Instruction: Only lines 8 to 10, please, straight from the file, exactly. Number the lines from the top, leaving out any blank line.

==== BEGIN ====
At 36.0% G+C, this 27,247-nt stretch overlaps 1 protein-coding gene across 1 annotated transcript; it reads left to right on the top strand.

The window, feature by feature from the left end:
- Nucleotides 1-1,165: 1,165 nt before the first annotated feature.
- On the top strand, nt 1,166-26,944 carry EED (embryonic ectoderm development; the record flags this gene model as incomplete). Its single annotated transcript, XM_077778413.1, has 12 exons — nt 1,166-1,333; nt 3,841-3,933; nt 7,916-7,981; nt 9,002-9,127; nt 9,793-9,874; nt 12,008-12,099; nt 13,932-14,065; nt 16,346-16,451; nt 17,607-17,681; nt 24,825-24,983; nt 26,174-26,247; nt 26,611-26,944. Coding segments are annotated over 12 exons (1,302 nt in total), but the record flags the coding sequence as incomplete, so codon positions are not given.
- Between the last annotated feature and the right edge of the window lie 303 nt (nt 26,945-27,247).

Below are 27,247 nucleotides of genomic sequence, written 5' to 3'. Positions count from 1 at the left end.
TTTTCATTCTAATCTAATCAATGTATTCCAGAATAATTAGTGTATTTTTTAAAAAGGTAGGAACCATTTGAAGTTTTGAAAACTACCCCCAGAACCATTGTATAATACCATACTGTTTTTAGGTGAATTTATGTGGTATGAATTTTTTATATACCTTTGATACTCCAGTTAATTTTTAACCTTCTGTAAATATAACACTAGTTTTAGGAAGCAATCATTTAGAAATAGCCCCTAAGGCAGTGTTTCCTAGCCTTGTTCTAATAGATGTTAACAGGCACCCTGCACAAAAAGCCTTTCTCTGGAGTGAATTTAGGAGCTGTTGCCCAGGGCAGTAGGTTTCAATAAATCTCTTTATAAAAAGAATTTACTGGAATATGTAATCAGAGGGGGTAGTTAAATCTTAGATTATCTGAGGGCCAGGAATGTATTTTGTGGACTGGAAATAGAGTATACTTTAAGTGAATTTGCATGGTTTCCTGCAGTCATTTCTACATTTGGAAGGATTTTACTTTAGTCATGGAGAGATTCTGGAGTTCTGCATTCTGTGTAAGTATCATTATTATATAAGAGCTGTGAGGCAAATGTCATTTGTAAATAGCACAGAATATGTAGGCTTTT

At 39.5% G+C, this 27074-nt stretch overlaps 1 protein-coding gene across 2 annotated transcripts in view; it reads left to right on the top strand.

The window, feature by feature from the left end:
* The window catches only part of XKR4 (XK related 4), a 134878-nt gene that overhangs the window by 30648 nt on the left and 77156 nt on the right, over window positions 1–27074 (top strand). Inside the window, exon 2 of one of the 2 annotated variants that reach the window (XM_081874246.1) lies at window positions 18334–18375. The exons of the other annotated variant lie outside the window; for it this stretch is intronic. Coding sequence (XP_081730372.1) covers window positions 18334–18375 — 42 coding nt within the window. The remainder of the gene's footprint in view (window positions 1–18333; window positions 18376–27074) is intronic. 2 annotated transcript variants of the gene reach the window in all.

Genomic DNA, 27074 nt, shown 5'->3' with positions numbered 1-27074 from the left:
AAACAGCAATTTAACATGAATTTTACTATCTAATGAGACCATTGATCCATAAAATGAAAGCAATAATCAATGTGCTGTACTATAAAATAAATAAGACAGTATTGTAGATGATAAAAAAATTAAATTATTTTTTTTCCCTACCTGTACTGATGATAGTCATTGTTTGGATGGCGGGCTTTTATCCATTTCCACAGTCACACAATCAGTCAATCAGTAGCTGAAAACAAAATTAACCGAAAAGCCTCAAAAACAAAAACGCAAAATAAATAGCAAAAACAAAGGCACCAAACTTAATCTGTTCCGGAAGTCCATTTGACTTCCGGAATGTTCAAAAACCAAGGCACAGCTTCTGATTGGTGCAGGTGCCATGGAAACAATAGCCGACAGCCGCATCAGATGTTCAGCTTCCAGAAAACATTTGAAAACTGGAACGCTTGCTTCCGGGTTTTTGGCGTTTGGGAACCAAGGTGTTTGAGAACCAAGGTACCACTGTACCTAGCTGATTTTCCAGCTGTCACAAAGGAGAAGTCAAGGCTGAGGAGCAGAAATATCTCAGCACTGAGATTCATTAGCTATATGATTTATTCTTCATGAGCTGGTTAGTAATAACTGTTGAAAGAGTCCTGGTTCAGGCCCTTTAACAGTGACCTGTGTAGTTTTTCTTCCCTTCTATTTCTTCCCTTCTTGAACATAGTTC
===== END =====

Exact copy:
At 39.5% G+C, this 27074-nt stretch overlaps 1 protein-coding gene across 2 annotated transcripts in view; it reads left to right on the top strand.

The window, feature by feature from the left end:
* The window catches only part of XKR4 (XK related 4), a 134878-nt gene that overhangs the window by 30648 nt on the left and 77156 nt on the right, over window positions 1–27074 (top strand). Inside the window, exon 2 of one of the 2 annotated variants that reach the window (XM_081874246.1) lies at window positions 18334–18375. The exons of the other annotated variant lie outside the window; for it this stretch is intronic. Coding sequence (XP_081730372.1) covers window positions 18334–18375 — 42 coding nt within the window. The remainder of the gene's footprint in view (window positions 1–18333; window positions 18376–27074) is intronic. 2 annotated transcript variants of the gene reach the window in all.